Thanksgiving 1950. The snowstorm of the century.

Posted by | November 25, 2015

On November 25, 1950, the so-called “storm of the century” hit the eastern part of the United States, killing 353 and causing millions of dollars in damages. Also known as the “Appalachian Storm,” it dumped record amounts of snow in parts of the Appalachian Mountains. Record low temperatures were recorded in Tennessee and North Carolina even without the wind chill. In Mount Mitchell, NC, a temperature of 26 degrees below zero was recorded.

National Weather Service Surface Chart, 1:30 am November 25, 1950.

The precursor to the storm was the passage of an arctic cold front late on the 23rd into the 24th. The front passed through eastern Kentucky around midnight and the change in airmass was dramatic. Temperatures plunged from the 40s and 50s just ahead of the front to the teens just behind it. A thin but heavy band of snow accompanied the dramatic temperature drop behind the front with as much as 7 inches falling across southeast Kentucky on the morning of the 24th.

Temperatures across eastern Kentucky by the morning of the 25th were in the single digits and teens, and still dropping. Low pressure developed on the arctic front over the Carolinas on the 25th. Once that occurred, the storm quickly moved north, striking western Pennsylvania, eastern Ohio and West Virginia hardest. Many locations in those three states saw snowfall totals greater than 30 inches: 62” in Coburn Creek, WV; 57” in Pickens, WV; Steubenville, OH’s snowfall exceeded 44 inches with snowdrifts up to 25 feet.

Bitter cold also gripped the area with most locations recording temperatures in the single digits to near zero on the 24th and 25th. Middlesboro, KY bottomed out at 3ºF, Williamsburg, KY 1ºF, and Somerset, KY –2ºF. All still stand as record low temperatures for the month of November.

Three men shoveling snow in front of Wayne Feeds on the corner of School Avenue and Hewes Street in Clarksburg, WV.

Three men shoveling snow in front of Wayne Feeds on the corner of School Avenue and Hewes Street in Clarksburg, WV.

The storm was unique, however, because it featured not only extremely strong winds and heavy snow, but both record low and high temperatures. Buffalo ,NY saw no snow, but experienced 50 mile-per-hour winds and 50-degree temperatures.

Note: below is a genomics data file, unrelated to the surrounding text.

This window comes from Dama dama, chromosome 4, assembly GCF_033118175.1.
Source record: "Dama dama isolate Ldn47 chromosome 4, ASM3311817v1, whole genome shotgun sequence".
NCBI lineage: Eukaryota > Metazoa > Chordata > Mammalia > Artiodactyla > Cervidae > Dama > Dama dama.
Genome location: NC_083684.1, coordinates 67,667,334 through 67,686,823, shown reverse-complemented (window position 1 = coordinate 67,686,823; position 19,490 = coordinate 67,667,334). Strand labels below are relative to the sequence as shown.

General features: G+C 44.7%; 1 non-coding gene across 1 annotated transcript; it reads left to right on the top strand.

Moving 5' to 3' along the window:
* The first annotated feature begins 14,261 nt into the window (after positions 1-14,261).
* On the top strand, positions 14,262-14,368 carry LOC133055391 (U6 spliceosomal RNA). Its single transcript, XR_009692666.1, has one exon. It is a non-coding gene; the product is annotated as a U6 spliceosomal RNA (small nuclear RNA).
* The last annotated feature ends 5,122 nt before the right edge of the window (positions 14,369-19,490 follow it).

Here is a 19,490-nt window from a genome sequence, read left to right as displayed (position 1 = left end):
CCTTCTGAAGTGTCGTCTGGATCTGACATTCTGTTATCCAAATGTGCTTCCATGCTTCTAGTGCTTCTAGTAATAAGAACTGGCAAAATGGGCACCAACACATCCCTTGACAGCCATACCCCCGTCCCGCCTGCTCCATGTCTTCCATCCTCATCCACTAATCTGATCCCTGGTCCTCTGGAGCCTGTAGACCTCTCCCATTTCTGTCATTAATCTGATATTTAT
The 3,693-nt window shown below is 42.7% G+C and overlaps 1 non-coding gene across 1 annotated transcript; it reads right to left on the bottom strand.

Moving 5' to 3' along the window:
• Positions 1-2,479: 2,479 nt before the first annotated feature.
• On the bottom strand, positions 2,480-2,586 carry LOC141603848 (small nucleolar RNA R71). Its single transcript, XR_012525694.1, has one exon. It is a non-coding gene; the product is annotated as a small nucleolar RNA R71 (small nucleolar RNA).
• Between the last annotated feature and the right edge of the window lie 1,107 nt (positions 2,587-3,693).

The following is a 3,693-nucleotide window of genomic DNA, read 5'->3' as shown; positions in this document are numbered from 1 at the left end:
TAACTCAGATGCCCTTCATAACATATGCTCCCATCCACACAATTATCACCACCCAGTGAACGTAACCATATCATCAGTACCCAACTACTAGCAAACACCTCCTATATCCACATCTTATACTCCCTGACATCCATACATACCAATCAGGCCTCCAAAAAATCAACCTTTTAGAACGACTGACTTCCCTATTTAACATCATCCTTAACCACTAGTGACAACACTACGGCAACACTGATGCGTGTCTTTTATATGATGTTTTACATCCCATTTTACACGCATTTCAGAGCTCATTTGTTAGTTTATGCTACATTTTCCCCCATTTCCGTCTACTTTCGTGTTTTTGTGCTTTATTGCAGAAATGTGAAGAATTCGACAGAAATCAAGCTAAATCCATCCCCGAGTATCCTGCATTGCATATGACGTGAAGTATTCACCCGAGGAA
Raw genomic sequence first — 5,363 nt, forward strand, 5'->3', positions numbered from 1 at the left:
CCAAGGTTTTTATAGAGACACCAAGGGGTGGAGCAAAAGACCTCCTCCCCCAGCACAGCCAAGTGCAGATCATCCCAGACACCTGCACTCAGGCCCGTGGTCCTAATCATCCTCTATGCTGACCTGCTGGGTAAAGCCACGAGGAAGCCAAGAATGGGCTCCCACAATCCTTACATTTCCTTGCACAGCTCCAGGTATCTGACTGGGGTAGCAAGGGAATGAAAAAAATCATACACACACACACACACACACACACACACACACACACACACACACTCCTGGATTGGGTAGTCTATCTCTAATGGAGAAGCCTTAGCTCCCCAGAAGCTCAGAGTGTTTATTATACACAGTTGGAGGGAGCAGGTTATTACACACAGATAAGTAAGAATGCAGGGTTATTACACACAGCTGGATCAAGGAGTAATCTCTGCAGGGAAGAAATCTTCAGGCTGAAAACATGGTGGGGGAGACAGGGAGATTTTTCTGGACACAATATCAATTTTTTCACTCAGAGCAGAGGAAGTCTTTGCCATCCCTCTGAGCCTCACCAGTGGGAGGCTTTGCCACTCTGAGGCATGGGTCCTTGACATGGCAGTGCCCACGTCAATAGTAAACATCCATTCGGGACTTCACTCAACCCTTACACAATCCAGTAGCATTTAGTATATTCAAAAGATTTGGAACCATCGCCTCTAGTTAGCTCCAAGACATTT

Power was out to more than 1 million customers during this storm. It actually affected 22 states, killing 353 people and creating $66.7 million (1950 dollars) in damage. U.S. insurance companies paid more money out to their policyholders for damage from this storm than for any other previous storm.

Many buildings collapsed under the weight of 2 to 3 feet of snow. Roads were closed; trains and buses canceled. People could not leave their homes for days. Milk and bread and other delivery trucks could not get through. School buses were halted, and it was a joyous occasions for all students. Snow clearing was much different in those days also, since they used no salt on the roads.

“Although I was 11 months old, I remember the talk of the 1950 Snowstorm,” says Ray Mulrooney in the Weirton [WV]Area Museum & Cultural Center newsletter (Nov 23, 2009.) “My mother was with child and was worried that she could not get to the hospital in Steubenville. The streets were covered with 36 inches of snow and there were 6 foot drifts. Banfield Ave. was covered.

“Our house was a full block and a half from Rt. 7 which had been cleared by the Ohio National Guard. There was no way we could get to Rt.7 with out help. My father called the neighbors. They got out their coal shovels (not many had snow shovels in 1950) and started to dig. They had to put the snow to the side, so when they were done there were 8 foot walls along the path that my dad’s car would travel. The path went from our house to Rt7.

Children sled riding on Brightway on Marland Heights, Weirton, WV during the 1950 Snowstorm.

Children sled riding on Brightway on Marland Heights, Weirton, WV during the 1950 Snowstorm.

“My father, mother, and my mother’s mother cooked eggs and anything else that we could find to feed the shovelers. The Wilsons across the street fixed highballs to keep them warm.

“Soon my mother was on her way to Steubenville with her unborn child that I wanted to call ‘Stormy.’ The baby was not ready to enter this cold icy world, so my mother went to her aunt Anna’s house on 3rd Street in Steubenville. My dad got food for us and restocked the Wilson’s stock.

“The roads up the hill to the Ohio Valley Hospital were impassable, a day or two later my mother had to walk a few blocks to Gill Memorial Hospital that was near Aunt Anna’s home to have her beautiful little girl Janice Sharyn on November 29, 1950.”


3 Responses

  • Hazel Moats- Hughes says:

    My dad would talk of this storm every year in the winter, I loved to hear his account of it, I miss my dad but share this amazing story with my children and grandchildren.

  • Sheryl P. Suplee says:

    I was 3 years old and do remember my Dad and Grandfather trying to dig us out..It was deep enough to make a tunnel for me to walk through..

  • Robert Mease says:

    I was born November 23,1950. I heard about the snowstorm from my father and a friend of my mother.

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